mediately allows one to come to a general conclusion about the constraint structure of the Hamiltonian formulation of GR in the first-order form, the Einstein affine-metric formulation of [17], where g µν and Γαµν are treated as independent fields.19 The presence of the second-order derivatives of the parameters in the transformation δΓαµν implies that the generators must have the same order of derivatives, i.e. the tertiary constraints must appear in such a formulation. Of course, direct calculations confirmed this simple observation [29, 63, 64, 66, 73–75]. In the first discussion of the Hamiltonian formulation of the firstorder form of GR which was presented in [57], the tertiary constraints did not appear because some first-class constraints were solved before closure of Dirac’s procedure was reached; this procedure is not a consistent implementation of Dirac’s procedure for treating constrained systems. This fact was clearly demonstrated in the Appendix of [61] and was discussed in [66]. The loss of tertiary constraints is also due to a misleading analogy between the first-order formulations of Electrodynamics and linearized GR appearing in [57, 76]. In the first-order formulation of Electrodynamics, where the field strength is treated as an independent variable, there is no increase in the order of the derivatives of the gauge parameters in the generator of gauge transformations because the variation of the field strength is zero. In contrast, the variation of Γαµν under diffeomorphism transformations, (111), is not zero and cannot even be written in covariant form as δgµν was in (110). This characteristic is consistent with Γαµν not being a true tensor [33, 77]20 . Also there is no linear combination of the first-order derivatives of the metric tensor that is exactly invariant under diffeomorphism 19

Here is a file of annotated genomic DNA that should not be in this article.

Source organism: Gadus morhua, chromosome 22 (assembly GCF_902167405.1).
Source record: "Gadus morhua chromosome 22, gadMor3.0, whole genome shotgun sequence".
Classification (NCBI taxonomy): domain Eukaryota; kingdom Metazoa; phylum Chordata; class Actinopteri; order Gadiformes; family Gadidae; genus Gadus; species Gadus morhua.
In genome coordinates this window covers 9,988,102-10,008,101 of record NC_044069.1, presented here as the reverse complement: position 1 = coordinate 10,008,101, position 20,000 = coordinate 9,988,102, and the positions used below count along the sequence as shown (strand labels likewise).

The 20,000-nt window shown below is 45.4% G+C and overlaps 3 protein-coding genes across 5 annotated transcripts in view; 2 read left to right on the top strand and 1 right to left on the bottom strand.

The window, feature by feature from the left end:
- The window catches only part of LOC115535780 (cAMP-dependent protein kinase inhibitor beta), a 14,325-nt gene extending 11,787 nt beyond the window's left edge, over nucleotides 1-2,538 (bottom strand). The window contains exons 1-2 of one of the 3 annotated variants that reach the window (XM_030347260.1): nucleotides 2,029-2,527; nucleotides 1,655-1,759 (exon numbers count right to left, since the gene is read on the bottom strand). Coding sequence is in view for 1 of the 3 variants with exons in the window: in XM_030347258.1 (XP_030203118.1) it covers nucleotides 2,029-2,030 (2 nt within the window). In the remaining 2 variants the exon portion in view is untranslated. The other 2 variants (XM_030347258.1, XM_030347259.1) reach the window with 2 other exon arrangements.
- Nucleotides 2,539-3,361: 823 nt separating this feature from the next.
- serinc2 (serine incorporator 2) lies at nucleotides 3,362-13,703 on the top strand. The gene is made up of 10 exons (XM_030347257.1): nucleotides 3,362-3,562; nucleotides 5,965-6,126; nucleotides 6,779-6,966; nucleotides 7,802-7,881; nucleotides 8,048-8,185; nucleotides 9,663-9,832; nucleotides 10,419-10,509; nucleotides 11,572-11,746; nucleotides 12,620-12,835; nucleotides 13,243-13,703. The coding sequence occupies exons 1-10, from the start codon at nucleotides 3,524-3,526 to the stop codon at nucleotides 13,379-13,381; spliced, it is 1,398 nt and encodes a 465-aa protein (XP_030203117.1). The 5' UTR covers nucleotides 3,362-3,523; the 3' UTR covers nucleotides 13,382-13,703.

20